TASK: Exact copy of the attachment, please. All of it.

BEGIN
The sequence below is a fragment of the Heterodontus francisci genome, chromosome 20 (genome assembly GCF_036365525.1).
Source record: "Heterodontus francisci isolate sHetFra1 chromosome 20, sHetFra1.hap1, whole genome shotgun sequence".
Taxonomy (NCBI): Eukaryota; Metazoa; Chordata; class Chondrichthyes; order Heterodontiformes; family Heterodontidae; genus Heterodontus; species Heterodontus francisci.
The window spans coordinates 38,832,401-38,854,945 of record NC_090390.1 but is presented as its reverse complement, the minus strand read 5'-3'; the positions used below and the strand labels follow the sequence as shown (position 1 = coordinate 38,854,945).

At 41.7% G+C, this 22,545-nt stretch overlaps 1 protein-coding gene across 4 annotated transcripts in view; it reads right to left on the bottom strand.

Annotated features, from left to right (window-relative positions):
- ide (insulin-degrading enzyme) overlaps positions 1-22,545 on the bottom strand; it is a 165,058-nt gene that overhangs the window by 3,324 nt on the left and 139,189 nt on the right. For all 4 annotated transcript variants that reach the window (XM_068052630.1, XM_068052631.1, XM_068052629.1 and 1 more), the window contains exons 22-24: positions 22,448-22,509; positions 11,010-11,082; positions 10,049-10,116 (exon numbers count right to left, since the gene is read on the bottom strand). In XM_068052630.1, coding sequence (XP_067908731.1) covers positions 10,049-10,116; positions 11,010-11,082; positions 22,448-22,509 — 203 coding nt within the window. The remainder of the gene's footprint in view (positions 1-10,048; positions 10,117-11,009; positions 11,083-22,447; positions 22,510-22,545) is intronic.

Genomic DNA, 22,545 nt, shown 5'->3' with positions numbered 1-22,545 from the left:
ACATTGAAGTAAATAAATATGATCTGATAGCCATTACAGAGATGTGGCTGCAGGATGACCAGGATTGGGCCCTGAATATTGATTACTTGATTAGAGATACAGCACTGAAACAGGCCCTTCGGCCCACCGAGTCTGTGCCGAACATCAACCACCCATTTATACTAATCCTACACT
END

The sequence below is a fragment of the Heterodontus francisci genome, chromosome 20 (genome assembly GCF_036365525.1).
Source record: "Heterodontus francisci isolate sHetFra1 chromosome 20, sHetFra1.hap1, whole genome shotgun sequence".
Taxonomy (NCBI): Eukaryota; Metazoa; Chordata; class Chondrichthyes; order Heterodontiformes; family Heterodontidae; genus Heterodontus; species Heterodontus francisci.
The window spans coordinates 38,832,401-38,854,945 of record NC_090390.1 but is presented as its reverse complement, the minus strand read 5'-3'; the positions used below and the strand labels follow the sequence as shown (position 1 = coordinate 38,854,945).

At 41.7% G+C, this 22,545-nt stretch overlaps 1 protein-coding gene across 4 annotated transcripts in view; it reads right to left on the bottom strand.

Annotated features, from left to right (window-relative positions):
- ide (insulin-degrading enzyme) overlaps positions 1-22,545 on the bottom strand; it is a 165,058-nt gene that overhangs the window by 3,324 nt on the left and 139,189 nt on the right. For all 4 annotated transcript variants that reach the window (XM_068052630.1, XM_068052631.1, XM_068052629.1 and 1 more), the window contains exons 22-24: positions 22,448-22,509; positions 11,010-11,082; positions 10,049-10,116 (exon numbers count right to left, since the gene is read on the bottom strand). In XM_068052630.1, coding sequence (XP_067908731.1) covers positions 10,049-10,116; positions 11,010-11,082; positions 22,448-22,509 — 203 coding nt within the window. The remainder of the gene's footprint in view (positions 1-10,048; positions 10,117-11,009; positions 11,083-22,447; positions 22,510-22,545) is intronic.

Genomic DNA, 22,545 nt, shown 5'->3' with positions numbered 1-22,545 from the left:
ACATTGAAGTAAATAAATATGATCTGATAGCCATTACAGAGATGTGGCTGCAGGATGACCAGGATTGGGCCCTGAATATTGATTACTTGATTAGAGATACAGCACTGAAACAGGCCCTTCGGCCCACCGAGTCTGTGCCGAACATCAACCACCCATTTATACTAATCCTACACT